Nearly 200 community leaders gathered for the triennial Moonshot Community Action Network (MCAN) Summit on Oct. 31 at the First Presbyterian Church in Vero Beach.
The collective spent the morning engaged in discussions focusing on the imperative: What does it take for Indian River County's community leaders to operate as a high performing team such that we lead the way, are stronger together, inspired and unstoppable in taking a stand for our children and thereby fueling our community's economic vitality?
“I am the proud mom of two sons who are in college now; but when they were in kindergarten, they were failing kindergarten. The teacher didn't know why and I didn't know why,” explained Barbara Hammond The Learning Alliance (TLA) co-founder and CEO. “The agony and the ecstasy of being a parent started this journey.”
Of the impetus for this movement, Hammond explained. “I co-founded The Learning Alliance with some other parents about nine years ago to try to help our children. We realized what was a problem for our children was also a national problem. This set us off on the path to get 90 percent of all kids reading on grade level by third grade.”
“Taking a stand for early education is what we're about. The school district can't do it alone. The Learning Alliance can't do it alone. It takes all of us in the community,” explained Hammond.
To give attendees a clear picture of the importance of early literacy, TLA event organizers took attendees on a journey beginning at birth with insights from MCAN members and representatives from local nonprofits invested in children.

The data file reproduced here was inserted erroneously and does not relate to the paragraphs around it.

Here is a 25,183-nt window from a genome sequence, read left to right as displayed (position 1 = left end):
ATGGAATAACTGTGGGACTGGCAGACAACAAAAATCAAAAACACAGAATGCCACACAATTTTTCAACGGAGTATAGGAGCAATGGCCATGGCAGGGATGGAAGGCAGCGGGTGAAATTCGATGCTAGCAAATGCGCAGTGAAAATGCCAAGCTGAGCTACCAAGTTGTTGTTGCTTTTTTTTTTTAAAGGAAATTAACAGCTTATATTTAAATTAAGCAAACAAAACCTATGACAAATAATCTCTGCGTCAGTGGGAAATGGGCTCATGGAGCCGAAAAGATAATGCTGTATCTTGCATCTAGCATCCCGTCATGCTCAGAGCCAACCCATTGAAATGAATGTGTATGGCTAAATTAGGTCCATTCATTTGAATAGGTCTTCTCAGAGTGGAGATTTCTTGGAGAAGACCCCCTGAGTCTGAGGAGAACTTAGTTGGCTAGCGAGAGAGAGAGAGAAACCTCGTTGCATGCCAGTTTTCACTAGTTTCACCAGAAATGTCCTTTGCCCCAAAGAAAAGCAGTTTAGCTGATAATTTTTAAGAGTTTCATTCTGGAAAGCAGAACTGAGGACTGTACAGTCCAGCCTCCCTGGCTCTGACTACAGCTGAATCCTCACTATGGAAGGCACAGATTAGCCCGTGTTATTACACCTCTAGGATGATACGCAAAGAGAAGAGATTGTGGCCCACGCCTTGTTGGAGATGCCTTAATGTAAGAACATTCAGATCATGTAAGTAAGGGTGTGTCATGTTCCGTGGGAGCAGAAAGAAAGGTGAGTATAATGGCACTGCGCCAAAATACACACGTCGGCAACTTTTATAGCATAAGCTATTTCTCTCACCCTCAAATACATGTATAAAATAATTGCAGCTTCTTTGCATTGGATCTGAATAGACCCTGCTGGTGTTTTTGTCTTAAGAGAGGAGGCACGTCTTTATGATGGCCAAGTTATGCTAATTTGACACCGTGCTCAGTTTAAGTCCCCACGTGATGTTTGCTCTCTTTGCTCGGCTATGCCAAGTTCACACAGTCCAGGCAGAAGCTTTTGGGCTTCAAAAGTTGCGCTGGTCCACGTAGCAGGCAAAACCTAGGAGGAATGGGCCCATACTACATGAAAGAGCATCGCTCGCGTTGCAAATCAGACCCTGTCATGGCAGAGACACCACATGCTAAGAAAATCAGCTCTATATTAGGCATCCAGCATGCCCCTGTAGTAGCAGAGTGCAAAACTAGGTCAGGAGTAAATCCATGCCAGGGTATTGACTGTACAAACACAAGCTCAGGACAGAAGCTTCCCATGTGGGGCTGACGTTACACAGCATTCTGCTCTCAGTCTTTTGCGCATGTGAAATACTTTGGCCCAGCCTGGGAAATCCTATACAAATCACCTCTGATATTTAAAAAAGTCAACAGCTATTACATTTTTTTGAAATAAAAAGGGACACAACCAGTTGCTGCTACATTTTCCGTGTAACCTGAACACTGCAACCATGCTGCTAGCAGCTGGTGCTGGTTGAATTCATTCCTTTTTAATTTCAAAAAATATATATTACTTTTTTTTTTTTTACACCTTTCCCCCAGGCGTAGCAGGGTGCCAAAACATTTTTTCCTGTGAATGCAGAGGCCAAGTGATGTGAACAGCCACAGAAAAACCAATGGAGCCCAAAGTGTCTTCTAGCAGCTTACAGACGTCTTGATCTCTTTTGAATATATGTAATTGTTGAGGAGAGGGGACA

Ray Oglethorpe, past president of AOL, TLA chairman, and Moonshot Moment founder placed a high value on education and was dumbfounded to discover that in the United States 65 percent of third graders cannot read proficiently. “If you can't read by the end of the third grade, you only have a one in six chance of ever catching up. That's a staggering, shameful statistic to allow so many young people to fail so early in their life.”
Further, explained Oglethorpe, illiteracy is both a societal and economic issue. Of those 65 percent that cannot read proficiently, two-thirds of them will either end up in prison or on welfare at some time in their life.
As someone who didn't learn to read until she was in the eighth grade, Judi Miller, Big Brothers Big Sisters CEO, can attest firsthand to the importance of literacy. Fran Adams, retired School District of Indian River County superintendent shared the history of TLA and MCAN, noting the parallels between Kennedy's space challenge in the 60s and TLA's Moonshot Goal.
“This was our nation's Moonshot Moment. It was a challenge met. A journey made. And it took Moonshot thinking. Our challenge in this community and our Moonshot Goal is to have all children ready to learn when they enter kindergarten and 90 percent of our children reading on grade level by grade three,” said Adams.